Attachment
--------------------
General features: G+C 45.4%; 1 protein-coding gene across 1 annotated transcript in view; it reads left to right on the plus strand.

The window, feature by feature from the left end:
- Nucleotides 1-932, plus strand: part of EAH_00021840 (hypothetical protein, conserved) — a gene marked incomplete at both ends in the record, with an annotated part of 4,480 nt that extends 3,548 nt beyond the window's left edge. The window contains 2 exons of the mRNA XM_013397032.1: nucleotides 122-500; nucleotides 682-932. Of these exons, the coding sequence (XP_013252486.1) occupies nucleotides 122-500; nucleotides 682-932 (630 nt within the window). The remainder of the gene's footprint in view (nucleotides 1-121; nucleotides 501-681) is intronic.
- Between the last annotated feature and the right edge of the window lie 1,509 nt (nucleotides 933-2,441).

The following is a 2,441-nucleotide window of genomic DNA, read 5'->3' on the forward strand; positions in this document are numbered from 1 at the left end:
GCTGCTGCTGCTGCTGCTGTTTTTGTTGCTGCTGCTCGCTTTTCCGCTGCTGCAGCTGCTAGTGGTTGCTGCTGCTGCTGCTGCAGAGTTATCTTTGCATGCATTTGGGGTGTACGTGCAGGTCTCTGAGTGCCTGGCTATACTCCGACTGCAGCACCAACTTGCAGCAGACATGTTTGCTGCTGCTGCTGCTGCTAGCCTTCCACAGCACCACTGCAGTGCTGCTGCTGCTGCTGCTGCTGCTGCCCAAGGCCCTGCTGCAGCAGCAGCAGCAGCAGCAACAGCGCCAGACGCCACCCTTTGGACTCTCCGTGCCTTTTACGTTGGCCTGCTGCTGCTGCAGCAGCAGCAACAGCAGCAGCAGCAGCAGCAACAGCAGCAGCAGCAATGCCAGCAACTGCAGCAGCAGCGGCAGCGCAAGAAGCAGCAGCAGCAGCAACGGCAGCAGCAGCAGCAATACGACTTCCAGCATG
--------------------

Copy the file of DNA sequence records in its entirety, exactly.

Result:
General features: G+C 45.4%; 1 protein-coding gene across 1 annotated transcript in view; it reads left to right on the plus strand.

The window, feature by feature from the left end:
- Nucleotides 1-932, plus strand: part of EAH_00021840 (hypothetical protein, conserved) — a gene marked incomplete at both ends in the record, with an annotated part of 4,480 nt that extends 3,548 nt beyond the window's left edge. The window contains 2 exons of the mRNA XM_013397032.1: nucleotides 122-500; nucleotides 682-932. Of these exons, the coding sequence (XP_013252486.1) occupies nucleotides 122-500; nucleotides 682-932 (630 nt within the window). The remainder of the gene's footprint in view (nucleotides 1-121; nucleotides 501-681) is intronic.
- Between the last annotated feature and the right edge of the window lie 1,509 nt (nucleotides 933-2,441).

The following is a 2,441-nucleotide window of genomic DNA, read 5'->3' on the forward strand; positions in this document are numbered from 1 at the left end:
GCTGCTGCTGCTGCTGCTGTTTTTGTTGCTGCTGCTCGCTTTTCCGCTGCTGCAGCTGCTAGTGGTTGCTGCTGCTGCTGCTGCAGAGTTATCTTTGCATGCATTTGGGGTGTACGTGCAGGTCTCTGAGTGCCTGGCTATACTCCGACTGCAGCACCAACTTGCAGCAGACATGTTTGCTGCTGCTGCTGCTGCTAGCCTTCCACAGCACCACTGCAGTGCTGCTGCTGCTGCTGCTGCTGCTGCCCAAGGCCCTGCTGCAGCAGCAGCAGCAGCAGCAACAGCGCCAGACGCCACCCTTTGGACTCTCCGTGCCTTTTACGTTGGCCTGCTGCTGCTGCAGCAGCAGCAACAGCAGCAGCAGCAGCAGCAACAGCAGCAGCAGCAATGCCAGCAACTGCAGCAGCAGCGGCAGCGCAAGAAGCAGCAGCAGCAGCAACGGCAGCAGCAGCAGCAATACGACTTCCAGCATG